Whenever a client of our office is alleged to be driving while under the influence, we are keen to verify if the breath or blood test is accurate. If the blood alcohol content is calculated by a breath test, for example, it is fundamental that the breath test machine is properly calibrated. It is also important that the machine is periodically inspected, maintained and operated by a someone trained on the machine.
The Reader’s Digest Version: DMV hearings can be confoundingly difficult to win, even when one proves that the breath test device violates Title 17, Section 1221.4(a)(2)(B), which requires proper calibration of the breath test device, as the following case summary exemplifies.
The calibration of the device, however, gets the most attention. The legislature of the State of California recognized the importance of this by passing section 1221.4 (a)(2)(B) of Title 17 in the California Code of Regulations. Section 1221.4 requires that the instrument used to measure the breath alcohol content of a suspect undergo “periodic analysis of a reference sample of known alcohol concentration” to ensure the machine is properly calibrated. In the case of the Alcotest 7410, the calibration must be every ten days, or every 150 subjects tested, whichever comes sooner.
Paul Allen Lane was involved in a single vehicle accident in Madera County on January 3, 2010. When the CHP arrived at the scene, the CHP officers developed the opinion that Lane may be drunk. So the arresting officer tested Lane’s breath with an Alcotest 7410. The machine showed a BAC of 0.19% and 0.20%. Lane was then arrested and charged with DUI (violation California Vehicle Code § 23152(a) and § 23152(b)).
Lane’s attorney discovered that the Alcotest device had its next calibration test on January 13, 2010, eleven days after it tested Lane. This meant that the CHP had violated the periodic testing requirements for the machine at issue and therefore, had violated Title 17, Section 1221.4 (a)(2)(B) of the California Code of Regulations.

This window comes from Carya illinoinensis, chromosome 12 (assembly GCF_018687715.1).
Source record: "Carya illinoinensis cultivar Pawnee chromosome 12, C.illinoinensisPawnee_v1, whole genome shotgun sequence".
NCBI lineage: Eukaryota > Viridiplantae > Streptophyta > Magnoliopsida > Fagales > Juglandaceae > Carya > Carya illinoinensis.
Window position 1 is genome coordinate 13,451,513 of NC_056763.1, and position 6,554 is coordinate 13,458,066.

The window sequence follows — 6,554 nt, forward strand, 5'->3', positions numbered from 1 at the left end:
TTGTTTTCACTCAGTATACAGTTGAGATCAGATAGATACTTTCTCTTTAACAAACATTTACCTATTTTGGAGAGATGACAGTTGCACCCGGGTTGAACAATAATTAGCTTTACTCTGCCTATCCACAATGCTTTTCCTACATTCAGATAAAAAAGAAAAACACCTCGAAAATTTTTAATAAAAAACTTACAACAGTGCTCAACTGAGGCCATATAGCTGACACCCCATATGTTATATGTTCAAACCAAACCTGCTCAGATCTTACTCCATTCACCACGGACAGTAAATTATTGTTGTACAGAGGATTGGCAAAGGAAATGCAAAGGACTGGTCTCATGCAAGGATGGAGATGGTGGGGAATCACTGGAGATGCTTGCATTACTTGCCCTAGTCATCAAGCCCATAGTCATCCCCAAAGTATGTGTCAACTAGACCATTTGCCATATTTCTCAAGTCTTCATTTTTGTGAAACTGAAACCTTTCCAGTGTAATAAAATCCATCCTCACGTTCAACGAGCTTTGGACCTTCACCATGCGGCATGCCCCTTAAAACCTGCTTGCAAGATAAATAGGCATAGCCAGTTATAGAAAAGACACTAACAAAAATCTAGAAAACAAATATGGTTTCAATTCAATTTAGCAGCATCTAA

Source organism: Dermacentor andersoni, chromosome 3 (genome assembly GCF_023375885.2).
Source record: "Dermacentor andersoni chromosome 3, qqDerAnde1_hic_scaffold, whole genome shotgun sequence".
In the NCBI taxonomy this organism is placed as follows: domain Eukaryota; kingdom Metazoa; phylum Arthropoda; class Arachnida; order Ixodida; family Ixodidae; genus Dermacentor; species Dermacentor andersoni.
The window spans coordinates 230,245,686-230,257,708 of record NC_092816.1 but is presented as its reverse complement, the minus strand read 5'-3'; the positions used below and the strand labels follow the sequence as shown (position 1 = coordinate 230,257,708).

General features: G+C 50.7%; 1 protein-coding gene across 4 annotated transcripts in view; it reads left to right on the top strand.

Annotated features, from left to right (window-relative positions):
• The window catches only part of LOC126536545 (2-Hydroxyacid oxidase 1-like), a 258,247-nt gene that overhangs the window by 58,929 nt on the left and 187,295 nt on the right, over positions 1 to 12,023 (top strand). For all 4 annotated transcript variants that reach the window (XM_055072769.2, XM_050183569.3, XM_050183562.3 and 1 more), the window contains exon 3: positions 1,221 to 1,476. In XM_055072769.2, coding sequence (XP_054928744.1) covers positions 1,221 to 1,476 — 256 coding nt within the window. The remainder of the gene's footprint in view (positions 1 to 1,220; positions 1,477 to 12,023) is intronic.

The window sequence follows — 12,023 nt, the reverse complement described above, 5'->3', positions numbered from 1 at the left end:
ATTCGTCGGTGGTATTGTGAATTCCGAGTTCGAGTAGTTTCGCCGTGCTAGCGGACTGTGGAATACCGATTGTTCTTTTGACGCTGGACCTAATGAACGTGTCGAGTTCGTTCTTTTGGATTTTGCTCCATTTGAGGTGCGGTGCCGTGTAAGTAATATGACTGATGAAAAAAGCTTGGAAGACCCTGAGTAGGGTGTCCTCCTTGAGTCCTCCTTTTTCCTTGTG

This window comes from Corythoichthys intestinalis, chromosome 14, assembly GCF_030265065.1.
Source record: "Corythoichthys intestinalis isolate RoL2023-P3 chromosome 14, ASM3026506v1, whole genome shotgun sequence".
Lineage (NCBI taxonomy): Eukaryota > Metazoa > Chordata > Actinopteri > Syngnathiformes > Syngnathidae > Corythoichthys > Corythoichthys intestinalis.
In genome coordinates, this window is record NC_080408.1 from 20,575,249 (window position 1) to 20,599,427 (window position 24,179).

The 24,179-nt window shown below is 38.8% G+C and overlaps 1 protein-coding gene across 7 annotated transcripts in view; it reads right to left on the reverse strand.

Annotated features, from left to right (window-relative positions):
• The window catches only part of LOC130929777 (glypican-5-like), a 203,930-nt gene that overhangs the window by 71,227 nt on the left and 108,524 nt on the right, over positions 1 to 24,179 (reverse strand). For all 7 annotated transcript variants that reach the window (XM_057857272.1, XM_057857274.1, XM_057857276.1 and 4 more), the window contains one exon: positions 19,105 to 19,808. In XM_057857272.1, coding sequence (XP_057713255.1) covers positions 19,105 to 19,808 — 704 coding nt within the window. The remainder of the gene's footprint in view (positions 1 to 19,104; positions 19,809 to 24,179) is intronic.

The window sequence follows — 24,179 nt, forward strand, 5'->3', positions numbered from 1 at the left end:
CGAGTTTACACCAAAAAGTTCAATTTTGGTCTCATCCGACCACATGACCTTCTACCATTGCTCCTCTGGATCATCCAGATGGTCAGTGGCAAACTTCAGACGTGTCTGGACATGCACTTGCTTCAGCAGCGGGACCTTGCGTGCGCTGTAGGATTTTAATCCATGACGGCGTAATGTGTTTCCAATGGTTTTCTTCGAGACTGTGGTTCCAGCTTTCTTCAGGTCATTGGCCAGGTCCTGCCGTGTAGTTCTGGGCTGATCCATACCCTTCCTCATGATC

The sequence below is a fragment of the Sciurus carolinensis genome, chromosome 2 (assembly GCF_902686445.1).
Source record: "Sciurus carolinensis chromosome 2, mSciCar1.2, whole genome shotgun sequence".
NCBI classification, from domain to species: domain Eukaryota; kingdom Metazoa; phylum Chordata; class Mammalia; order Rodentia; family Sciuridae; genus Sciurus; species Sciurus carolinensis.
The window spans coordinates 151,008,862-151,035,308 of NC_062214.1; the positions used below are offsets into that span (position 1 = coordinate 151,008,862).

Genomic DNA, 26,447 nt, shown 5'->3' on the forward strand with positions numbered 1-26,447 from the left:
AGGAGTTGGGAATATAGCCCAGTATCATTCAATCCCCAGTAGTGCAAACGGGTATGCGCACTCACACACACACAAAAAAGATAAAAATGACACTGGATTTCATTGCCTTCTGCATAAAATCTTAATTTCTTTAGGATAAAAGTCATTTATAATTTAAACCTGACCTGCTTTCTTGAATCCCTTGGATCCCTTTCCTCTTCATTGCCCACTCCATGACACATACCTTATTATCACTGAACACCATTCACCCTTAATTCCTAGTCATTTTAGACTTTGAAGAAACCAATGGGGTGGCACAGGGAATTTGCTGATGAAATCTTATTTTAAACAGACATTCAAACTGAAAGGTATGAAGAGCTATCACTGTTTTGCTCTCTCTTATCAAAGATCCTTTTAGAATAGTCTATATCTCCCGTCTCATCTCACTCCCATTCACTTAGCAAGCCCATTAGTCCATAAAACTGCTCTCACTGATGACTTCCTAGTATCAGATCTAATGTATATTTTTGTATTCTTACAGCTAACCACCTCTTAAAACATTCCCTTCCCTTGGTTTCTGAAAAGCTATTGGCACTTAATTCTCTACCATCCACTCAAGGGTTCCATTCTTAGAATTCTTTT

At the DMV hearing, Lane lost and then appealed to the Superior Court. The Superior Court judge ruled that because the next accuracy test on the testing instrument was performed more than ten days after the January 2, 2010 test, the DMV was not entitled to a presumption that the Alcotest 7410 testing instrument worked as intended on January 3 when it tested Lane. The Court issued an order directing the DMV to reinstate Lane’s driving privileges.
The DMV then appealed to the Fifth Appellate District, which agreed with the DMV, reinstating the original decision to suspend Lane’s license. The Court reasoned that the Department was still entitled to a presumption that the breath testing device was not out of compliance when the test was given. In fact, the violation really did not occur until January 12, 2010, or ten days after the prior calibration.
The Court went further, noting that nothing in Title 17 indicates that it can be applied retroactively to disallow earlier tests as invalid or untrustworthy if the testing equipment falls out of compliance at a later date.
In our experience with such presumptions at DMV hearings, the defense attorney must present evidence that the presumption does not apply, or is “rebutted. This evidence may be a preliminary alcohol screening test that was properly performed (with a properly calibrated device) and measured the driver’s blood alcohol content below 0.08%. It also could be evidence that the operator of the station breath machine was not qualified to administer the test. It could also be that the client passed the three main field sobriety tests that the National Highway Safety Administration have determined are indicators of alcohol intoxication.
For more information about DMV hearings, click on the following articles:
- What Is a DMV Hearing for a DUI?
- I Lost My DMV Hearing for My DUI- Now What?
- DMV Rejects Rising BAC Evidence and Court of Appeal Affirms DMV
For case summaries of DMV cases our firm has handled, click here
Greg Hill & Associates